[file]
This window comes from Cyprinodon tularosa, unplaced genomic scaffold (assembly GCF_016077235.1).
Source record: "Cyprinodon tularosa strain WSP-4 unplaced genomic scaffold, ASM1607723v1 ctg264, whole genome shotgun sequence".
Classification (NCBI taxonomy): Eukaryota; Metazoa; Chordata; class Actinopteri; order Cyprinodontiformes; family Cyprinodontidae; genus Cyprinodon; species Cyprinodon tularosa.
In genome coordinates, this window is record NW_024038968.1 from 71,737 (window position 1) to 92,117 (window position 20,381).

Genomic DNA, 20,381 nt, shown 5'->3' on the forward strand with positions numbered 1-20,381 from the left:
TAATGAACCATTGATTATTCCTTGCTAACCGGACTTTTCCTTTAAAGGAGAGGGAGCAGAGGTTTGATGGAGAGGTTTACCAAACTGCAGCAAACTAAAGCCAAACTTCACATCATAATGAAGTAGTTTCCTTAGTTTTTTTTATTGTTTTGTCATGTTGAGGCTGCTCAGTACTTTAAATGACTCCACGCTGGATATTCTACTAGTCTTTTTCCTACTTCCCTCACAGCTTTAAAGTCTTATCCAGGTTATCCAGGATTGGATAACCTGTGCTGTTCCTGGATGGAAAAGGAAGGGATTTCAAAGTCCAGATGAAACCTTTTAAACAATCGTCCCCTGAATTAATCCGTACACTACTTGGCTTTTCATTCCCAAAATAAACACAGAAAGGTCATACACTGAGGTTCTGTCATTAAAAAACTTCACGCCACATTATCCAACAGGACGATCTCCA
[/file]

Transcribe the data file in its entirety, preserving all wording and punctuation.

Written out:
This window comes from Cyprinodon tularosa, unplaced genomic scaffold (assembly GCF_016077235.1).
Source record: "Cyprinodon tularosa strain WSP-4 unplaced genomic scaffold, ASM1607723v1 ctg264, whole genome shotgun sequence".
Classification (NCBI taxonomy): Eukaryota; Metazoa; Chordata; class Actinopteri; order Cyprinodontiformes; family Cyprinodontidae; genus Cyprinodon; species Cyprinodon tularosa.
In genome coordinates, this window is record NW_024038968.1 from 71,737 (window position 1) to 92,117 (window position 20,381).

Genomic DNA, 20,381 nt, shown 5'->3' on the forward strand with positions numbered 1-20,381 from the left:
TAATGAACCATTGATTATTCCTTGCTAACCGGACTTTTCCTTTAAAGGAGAGGGAGCAGAGGTTTGATGGAGAGGTTTACCAAACTGCAGCAAACTAAAGCCAAACTTCACATCATAATGAAGTAGTTTCCTTAGTTTTTTTTATTGTTTTGTCATGTTGAGGCTGCTCAGTACTTTAAATGACTCCACGCTGGATATTCTACTAGTCTTTTTCCTACTTCCCTCACAGCTTTAAAGTCTTATCCAGGTTATCCAGGATTGGATAACCTGTGCTGTTCCTGGATGGAAAAGGAAGGGATTTCAAAGTCCAGATGAAACCTTTTAAACAATCGTCCCCTGAATTAATCCGTACACTACTTGGCTTTTCATTCCCAAAATAAACACAGAAAGGTCATACACTGAGGTTCTGTCATTAAAAAACTTCACGCCACATTATCCAACAGGACGATCTCCA